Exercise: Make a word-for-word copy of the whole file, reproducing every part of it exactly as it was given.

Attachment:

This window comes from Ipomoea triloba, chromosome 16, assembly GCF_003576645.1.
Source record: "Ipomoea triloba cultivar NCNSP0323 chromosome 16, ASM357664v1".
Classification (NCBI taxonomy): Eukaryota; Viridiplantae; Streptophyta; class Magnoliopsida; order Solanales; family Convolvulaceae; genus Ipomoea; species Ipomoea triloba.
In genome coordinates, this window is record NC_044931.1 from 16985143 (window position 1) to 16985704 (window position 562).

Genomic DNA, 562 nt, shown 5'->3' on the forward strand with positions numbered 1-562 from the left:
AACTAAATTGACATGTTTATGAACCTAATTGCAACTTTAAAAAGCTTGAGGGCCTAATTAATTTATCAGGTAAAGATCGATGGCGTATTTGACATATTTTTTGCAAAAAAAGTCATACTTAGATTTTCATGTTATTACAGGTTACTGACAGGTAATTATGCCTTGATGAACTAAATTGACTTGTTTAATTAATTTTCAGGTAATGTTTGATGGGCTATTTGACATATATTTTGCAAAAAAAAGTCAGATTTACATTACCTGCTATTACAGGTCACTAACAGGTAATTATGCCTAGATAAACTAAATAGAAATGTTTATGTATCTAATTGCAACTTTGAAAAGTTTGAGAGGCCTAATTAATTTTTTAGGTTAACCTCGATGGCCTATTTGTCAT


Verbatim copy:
This window comes from Ipomoea triloba, chromosome 16, assembly GCF_003576645.1.
Source record: "Ipomoea triloba cultivar NCNSP0323 chromosome 16, ASM357664v1".
Classification (NCBI taxonomy): Eukaryota; Viridiplantae; Streptophyta; class Magnoliopsida; order Solanales; family Convolvulaceae; genus Ipomoea; species Ipomoea triloba.
In genome coordinates, this window is record NC_044931.1 from 16985143 (window position 1) to 16985704 (window position 562).

Genomic DNA, 562 nt, shown 5'->3' on the forward strand with positions numbered 1-562 from the left:
AACTAAATTGACATGTTTATGAACCTAATTGCAACTTTAAAAAGCTTGAGGGCCTAATTAATTTATCAGGTAAAGATCGATGGCGTATTTGACATATTTTTTGCAAAAAAAGTCATACTTAGATTTTCATGTTATTACAGGTTACTGACAGGTAATTATGCCTTGATGAACTAAATTGACTTGTTTAATTAATTTTCAGGTAATGTTTGATGGGCTATTTGACATATATTTTGCAAAAAAAAGTCAGATTTACATTACCTGCTATTACAGGTCACTAACAGGTAATTATGCCTAGATAAACTAAATAGAAATGTTTATGTATCTAATTGCAACTTTGAAAAGTTTGAGAGGCCTAATTAATTTTTTAGGTTAACCTCGATGGCCTATTTGTCAT